Why employees should use HSA dollars during the pandemic

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Health Savings Accounts are a coveted benefit for their flexibility and tax breaks, but employees may not be aware they can use those dollars to help weather the COVID-19 storm.

“Now more than ever, the HSA is a valuable tool to help with financial and health concerns,” says Alison Moore, vice president of marketing at HealthSavings — a Richmond HSA company. “Employers should take the opportunity to educate their employees about how they can make the most of their HSA during the current crisis.”

Moore spoke in a recent interview about recent changes to HSA guidelines and why employers should educate employees about how they can use this tool to their benefit.

Why should employers encourage employees to use their HSA right now?

HSAs give people more control over their healthcare and a well-deserved tax break. It also makes people more aware of what things cost. Some of the fundamental flaws of our healthcare system are that there’s so little cost transparency. People paying directly with their HSAs start asking more questions.

The passage of the Secure Act and the new IRS rulings loosened the requirements on how you can spend your HSA savings. For example, in the past people couldn't use their HSA for telehealth or over the counter medication, but now they can. The HSA can also be used for feminine hygiene products — we know how expensive those can be. People need to take advantage of these rulings when they shop. With fears of being laid off because of the virus, it’s important to use the income you have as wisely as possible. You should avoid drawing out of other retirement funds, and exhausting your savings as much as possible.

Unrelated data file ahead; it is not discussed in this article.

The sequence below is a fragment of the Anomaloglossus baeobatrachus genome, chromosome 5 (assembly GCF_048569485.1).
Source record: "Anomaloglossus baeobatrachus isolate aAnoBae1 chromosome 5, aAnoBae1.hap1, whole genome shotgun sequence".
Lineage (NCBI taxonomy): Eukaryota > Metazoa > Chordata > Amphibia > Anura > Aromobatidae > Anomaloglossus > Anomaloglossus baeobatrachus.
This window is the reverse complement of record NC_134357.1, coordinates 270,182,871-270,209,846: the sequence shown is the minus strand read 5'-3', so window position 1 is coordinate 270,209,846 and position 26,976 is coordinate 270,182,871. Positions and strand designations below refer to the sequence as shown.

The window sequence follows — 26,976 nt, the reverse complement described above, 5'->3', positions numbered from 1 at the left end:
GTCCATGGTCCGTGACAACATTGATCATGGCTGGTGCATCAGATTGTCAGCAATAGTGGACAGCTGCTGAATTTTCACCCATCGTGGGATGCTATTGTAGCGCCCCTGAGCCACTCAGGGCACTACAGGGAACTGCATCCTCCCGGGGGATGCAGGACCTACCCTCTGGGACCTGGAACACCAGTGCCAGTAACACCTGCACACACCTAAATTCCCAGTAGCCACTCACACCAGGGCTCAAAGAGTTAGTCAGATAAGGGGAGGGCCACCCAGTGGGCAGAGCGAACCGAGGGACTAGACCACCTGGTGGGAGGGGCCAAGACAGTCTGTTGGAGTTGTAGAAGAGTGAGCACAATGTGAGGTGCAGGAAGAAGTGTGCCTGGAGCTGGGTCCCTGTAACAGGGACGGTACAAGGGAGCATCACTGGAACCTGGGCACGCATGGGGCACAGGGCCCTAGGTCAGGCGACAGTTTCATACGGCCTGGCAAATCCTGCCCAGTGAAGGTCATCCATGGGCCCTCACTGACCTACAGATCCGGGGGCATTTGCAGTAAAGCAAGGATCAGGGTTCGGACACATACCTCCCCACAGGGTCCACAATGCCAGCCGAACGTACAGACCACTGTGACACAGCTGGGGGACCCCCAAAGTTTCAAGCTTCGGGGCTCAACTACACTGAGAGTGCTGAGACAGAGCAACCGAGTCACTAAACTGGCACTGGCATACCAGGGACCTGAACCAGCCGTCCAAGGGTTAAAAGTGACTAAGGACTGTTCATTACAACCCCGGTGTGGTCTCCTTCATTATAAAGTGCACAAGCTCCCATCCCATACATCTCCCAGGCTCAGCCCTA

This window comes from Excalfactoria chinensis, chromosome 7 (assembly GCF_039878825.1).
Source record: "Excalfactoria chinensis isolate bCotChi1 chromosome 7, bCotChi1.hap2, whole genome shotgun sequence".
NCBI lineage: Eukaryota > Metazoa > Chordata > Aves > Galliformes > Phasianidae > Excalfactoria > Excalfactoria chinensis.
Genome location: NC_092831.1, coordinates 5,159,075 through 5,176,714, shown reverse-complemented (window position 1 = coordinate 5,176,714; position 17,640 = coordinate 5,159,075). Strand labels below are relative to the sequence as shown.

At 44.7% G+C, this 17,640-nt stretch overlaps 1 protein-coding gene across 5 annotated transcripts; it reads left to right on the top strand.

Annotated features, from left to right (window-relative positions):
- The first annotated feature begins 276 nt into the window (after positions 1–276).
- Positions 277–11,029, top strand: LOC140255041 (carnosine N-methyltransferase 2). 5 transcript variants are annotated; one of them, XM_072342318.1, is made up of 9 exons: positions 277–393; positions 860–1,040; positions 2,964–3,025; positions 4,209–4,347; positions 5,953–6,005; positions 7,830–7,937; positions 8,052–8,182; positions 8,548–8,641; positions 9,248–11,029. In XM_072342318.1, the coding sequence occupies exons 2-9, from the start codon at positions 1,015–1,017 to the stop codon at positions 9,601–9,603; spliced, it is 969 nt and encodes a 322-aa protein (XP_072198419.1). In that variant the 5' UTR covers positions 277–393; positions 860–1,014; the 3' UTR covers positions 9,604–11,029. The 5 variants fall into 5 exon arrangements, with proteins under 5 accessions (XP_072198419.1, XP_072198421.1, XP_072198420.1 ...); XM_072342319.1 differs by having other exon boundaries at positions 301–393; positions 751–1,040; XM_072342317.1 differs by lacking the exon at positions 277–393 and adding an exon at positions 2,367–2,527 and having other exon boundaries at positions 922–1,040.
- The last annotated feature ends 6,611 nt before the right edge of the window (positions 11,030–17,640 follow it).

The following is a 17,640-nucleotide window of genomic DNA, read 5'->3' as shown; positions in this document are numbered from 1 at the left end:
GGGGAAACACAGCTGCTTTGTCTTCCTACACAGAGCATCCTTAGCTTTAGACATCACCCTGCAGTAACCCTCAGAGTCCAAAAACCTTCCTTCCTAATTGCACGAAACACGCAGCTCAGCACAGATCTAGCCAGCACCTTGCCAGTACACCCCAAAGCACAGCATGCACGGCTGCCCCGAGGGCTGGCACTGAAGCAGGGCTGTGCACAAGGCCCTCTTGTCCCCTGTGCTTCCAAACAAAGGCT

What can employees spend their HSA dollars on during the pandemic?

Some HSA qualifying health plans will cover COVID-19 testing and treatment before you’ve met your deductible, but not all of them do this. In that case, you can actually use your HSA dollars to pay for testing. Now remember, it may not always be possible at some of the makeshift locations, like parking lots, where they’re currently doing testing. If you go somewhere where they can’t scan your HSA card, you can pay another way and reimburse yourself with your HSA dollars. You just need to make sure you keep the receipt, or other sales documentation.

Also, because of the virus, telehealth is really having its moment. If you need to see your doctor for something that’s not related to coronavirus, it’s very likely that you’ll be using your provider’s telemedicine services. Make sure you take advantage of the new rulings and use your HSA to pay for those visits.

How can employers and employees maximize the benefit of their HSAs, now and in the future?

The best thing either of them can do is fund it. One of the new IRS rules extended the tax deadline to July 15, which means you have until then to fund your 2019 HSA. My recommendation is to fund it to the max for last year. You’re limited to how much you can put in your HSA a year, and since you put the money in tax free, it grows tax free and you can withdraw it tax free — you need to make sure you contribute as much as you can.

Employers should also consider making contributions — even if they’re thinking of dialing back benefits because of the virus — because the HSA gives them the best value. They’re able to help their employees save for both medical expenses and retirement with it, so the contribution will be more helpful even if they decide to cut back on other programs.

Additionally, if employees want to help a friend or loved one who’s going through a rough time because of the pandemic, they can contribute to their HSA. Anyone can send a check or electronic transfer to another person’s HSA — even a parent of an adult child. It’s a great way to help if you’re concerned that person won’t spend your contribution on something constructive. But in all honesty, helping someone save for the future and current needs is a really great, and effective, way to show someone you care.

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